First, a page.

South Korea has ordered its 100th shipborne Sigma 40 inertial navigation system from Sagem (Safran group), confirming its confidence in the system's laser gyro technology.
The Sigma 40 is a high-performance shipborne inertial navigation system. It is available in several different versions to cover operational needs for all types of warships, from corvettes to nuclear submarines.
These units are widely used by the South Korean navy as original equipment or higher-performance retrofits on both surface vessels and submarines, including PKX patrol boats, FFX frigates and U-209 and KSS-1 submarines.
This latest Sigma order consolidates Sagem's leadership with the world's most powerful navies. Part of the ship's combat system, the Sigma 40's high-precision measurements contribute to weapon accuracy and performance.
Sagem's Sigma 40 navigation systems now handle the main navigation function on more than 300 surface vessels (corvettes, frigates, aircraft carriers) and over 50 submarines in 11 different classes, including nuclear (Rubis-Améthyste class), non-nuclear air-independent propulsion (AIP) and conventional propulsion models.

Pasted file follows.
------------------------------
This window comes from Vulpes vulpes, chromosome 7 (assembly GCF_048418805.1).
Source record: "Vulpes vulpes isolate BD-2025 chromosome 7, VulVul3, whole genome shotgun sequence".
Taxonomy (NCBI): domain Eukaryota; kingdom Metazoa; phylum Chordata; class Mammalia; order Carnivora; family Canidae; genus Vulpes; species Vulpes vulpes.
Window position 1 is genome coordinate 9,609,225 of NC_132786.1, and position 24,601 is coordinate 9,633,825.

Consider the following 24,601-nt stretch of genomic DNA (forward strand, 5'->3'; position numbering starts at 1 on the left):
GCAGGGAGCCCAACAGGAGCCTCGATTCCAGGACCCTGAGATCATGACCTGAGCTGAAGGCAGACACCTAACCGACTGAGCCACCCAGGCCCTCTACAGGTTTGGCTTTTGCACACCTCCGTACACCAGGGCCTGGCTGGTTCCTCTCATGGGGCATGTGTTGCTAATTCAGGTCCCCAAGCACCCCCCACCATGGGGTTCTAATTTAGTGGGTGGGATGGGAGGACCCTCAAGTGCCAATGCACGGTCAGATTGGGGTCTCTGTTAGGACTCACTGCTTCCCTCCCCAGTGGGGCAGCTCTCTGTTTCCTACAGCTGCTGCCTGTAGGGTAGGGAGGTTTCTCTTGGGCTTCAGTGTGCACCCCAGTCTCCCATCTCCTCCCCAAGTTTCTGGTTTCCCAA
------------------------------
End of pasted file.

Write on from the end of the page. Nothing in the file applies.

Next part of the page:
Furthermore, Sagem has signed a contract to supply 80 Vigy Observer optronic systems for an unspecified customer’s new fast interceptor craft. It won the contract against an international field of competitors.
Sagem's Vigy Observer provides full day-night capabilities for all missions assigned to these high-speed boats: protection of ports and coastal infrastructures, maritime police, the fight against terrorism and piracy, immigration control and fishing surveillance.
The Vigy Observer is a panoramic, gyrostabilized multi-sensor observation system. Featuring a compact, modular design, this innovative system incorporates a cooled infrared imager, three daytime color cameras and a laser rangefinder. It is operated from a touch control terminal.
The decisive factors in the customer's selection of the Vigy Observer were its inertial stabilization performance on a light, high-speed boat operating at up to 50 knots, its compact, lightweight design, and easy integration.
Manufactured by Sagem's Dijon plant (France), the Vigy Observer system also fully capitalizes on synergies with the company's plants in Poitiers, for optronics, and Montluçon, for inertial technologies. The first systems in this contract will be delivered in 2012.
Sagem's Vigy Observer is a very cost-effective system, since it incorporates technologies that are already mass-produced and proven in operation, notably the sensors from the company's multifunction optronic sensors, and mechanical components in the gyrostabilized panoramic optronic turrets made for armored fighting vehicles. An uncooled version of Vigy Observer is also proposed by Sagem.
A new-generation system, Vigy Observer was designed to handle emerging asymmetric threats and meet increasing demand from today's navies for ocean protection and projection missions, using fast interception craft or offshore patrol vessels (OPV).